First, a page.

A week of firsts

People have been asking what motivated my decision to come here, and I’m not sure there is a simple answer to this. My getting here feels part of a natural progression and after a week in the Port of Dakar*, I’m already feeling strangely settled. If pushed I would probably respond that I felt the need to be a part of something that is having a significant impact (on an individual basis) but is also working towards a sustainable impact on a broader level. Mercy Ships also do medical capacity building in the countries they serve – and I’m excited to learn more about this.

I found out about Mercy Ships about two years back, from a guy from New Zealand. He had just finished a year on board as an electrician and was doing a paragliding course in South Africa. I was visiting friends, and Nathan spoke about Mercy Ships at the B&Bs breakfast table. I was really fascinated, especially by the fact that I could use my skill as a writer to become involved in this level of humanitarian work. It took me another year to do some more committed research, and when I applied, it was for the role of writer in the communications department.

Last week’s blog may have painted a “Chrissi’s on a cruise” picture in your minds, but I know that most people are aware that this is a hospital ship, that mainly serves the countries in West Africa. The best way to describe the eight deck Africa Mercy is that she is a village on the water. And located on deck 3 is the fully-fledged hospital in which the volunteer surgeons and nursing staff come to work their magic – on board and on land. In my mind, all of us other volunteers, are here to support or enable the ship’s healthcare goals.

I first visited the hospital this past Monday and have since returned to the wards daily. A few more patient-related firsts included me familiarising myself with the admissions process, the first visit to the rehab tent on the dock, as well as a first patient home visit on Friday (the little guy is being admitted on Monday for his cataract op). The communications department utilises various programmes and tools to track stories, so I’ve also been getting on top of the technology. I’ve done my first load of washing on board, and I’ve met just about a gazillion people for the very first time this week too.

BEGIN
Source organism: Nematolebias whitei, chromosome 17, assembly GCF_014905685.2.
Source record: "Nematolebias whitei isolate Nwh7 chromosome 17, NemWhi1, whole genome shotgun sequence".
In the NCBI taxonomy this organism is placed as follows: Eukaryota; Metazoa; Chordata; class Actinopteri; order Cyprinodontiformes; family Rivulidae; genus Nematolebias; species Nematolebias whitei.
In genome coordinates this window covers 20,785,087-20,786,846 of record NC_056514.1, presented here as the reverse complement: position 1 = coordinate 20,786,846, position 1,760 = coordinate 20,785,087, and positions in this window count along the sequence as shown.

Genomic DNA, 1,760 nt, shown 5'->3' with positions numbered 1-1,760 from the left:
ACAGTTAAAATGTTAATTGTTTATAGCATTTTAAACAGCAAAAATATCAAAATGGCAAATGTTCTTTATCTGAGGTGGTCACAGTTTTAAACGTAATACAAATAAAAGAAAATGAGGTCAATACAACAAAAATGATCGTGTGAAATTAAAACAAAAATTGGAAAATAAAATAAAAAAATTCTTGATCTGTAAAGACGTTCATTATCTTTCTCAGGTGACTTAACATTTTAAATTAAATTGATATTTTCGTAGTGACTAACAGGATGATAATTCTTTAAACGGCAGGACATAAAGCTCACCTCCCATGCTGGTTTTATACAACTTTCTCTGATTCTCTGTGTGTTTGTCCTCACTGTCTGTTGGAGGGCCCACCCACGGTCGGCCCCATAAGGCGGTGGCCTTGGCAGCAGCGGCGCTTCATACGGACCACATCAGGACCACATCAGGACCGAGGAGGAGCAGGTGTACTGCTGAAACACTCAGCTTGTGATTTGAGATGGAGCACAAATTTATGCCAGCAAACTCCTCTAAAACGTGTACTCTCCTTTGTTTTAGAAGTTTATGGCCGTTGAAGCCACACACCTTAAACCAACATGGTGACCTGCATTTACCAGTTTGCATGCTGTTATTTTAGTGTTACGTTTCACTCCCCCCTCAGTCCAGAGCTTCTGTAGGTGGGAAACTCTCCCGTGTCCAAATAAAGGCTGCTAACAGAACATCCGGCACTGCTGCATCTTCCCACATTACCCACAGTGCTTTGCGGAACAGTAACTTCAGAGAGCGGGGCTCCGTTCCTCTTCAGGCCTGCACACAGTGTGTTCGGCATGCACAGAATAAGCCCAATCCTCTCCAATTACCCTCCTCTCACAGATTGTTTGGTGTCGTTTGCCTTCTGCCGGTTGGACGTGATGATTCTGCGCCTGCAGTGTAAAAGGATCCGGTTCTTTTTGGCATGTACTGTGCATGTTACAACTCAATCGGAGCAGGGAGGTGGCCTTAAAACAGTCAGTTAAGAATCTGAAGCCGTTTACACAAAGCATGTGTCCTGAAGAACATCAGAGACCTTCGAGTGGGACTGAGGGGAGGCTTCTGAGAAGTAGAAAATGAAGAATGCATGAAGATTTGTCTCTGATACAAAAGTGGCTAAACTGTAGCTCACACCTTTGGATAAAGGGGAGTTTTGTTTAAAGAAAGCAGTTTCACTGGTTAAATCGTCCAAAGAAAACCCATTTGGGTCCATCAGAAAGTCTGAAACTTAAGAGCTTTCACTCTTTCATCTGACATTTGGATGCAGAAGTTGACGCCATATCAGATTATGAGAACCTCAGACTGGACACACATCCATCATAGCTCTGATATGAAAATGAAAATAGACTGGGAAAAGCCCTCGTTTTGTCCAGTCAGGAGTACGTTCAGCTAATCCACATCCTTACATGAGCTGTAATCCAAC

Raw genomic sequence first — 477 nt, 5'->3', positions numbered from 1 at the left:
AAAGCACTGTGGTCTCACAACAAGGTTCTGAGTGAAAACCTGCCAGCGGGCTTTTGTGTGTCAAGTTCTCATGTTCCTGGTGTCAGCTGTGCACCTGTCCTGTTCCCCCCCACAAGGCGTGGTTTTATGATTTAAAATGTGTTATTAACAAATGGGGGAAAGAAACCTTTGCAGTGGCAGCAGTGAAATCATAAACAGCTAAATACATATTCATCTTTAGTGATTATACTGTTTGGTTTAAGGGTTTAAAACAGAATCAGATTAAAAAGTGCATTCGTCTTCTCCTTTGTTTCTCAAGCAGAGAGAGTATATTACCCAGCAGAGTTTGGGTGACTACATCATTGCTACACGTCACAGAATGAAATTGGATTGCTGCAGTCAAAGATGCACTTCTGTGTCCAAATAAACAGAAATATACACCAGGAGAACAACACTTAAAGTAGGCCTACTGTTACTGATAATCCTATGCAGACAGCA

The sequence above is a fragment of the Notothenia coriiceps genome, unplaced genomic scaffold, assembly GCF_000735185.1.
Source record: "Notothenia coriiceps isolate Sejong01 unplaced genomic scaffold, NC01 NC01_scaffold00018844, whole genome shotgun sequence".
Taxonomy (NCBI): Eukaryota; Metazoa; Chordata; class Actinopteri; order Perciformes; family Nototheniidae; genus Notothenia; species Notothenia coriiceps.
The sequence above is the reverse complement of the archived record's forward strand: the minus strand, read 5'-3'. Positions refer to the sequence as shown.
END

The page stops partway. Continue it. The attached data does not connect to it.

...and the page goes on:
I imagine that while the surgeries are underway, the ship’s weekly rhythm is similar week-in and week-out – it is just the type of procedures that rotate. This past week the surgeries (that I’m aware of) have been plastic reconstructive (burn contractures) and eyes (mainly cataracts). I will soon be writing about two young cataract patients as well as an eleven-year old girl who fell into hot oil as a toddler. Her arm and hand were severely burned and disfigured. She was operated on mid-week and has been resting and sleeping since.

At the beginning of January there were also a number of orthopaedic surgeries, and I’ll be writing about a five-year-old girl who had windswept legs. She is currently wearing brightly coloured casts on both legs and has managed to wrap the entire communications team around her little finger. She was discharged from the hospital today, and will be staying at the Hope Centre, a Mercy Ships facility for patients who are from further afield, and cannot travel to and from the ship between appointments.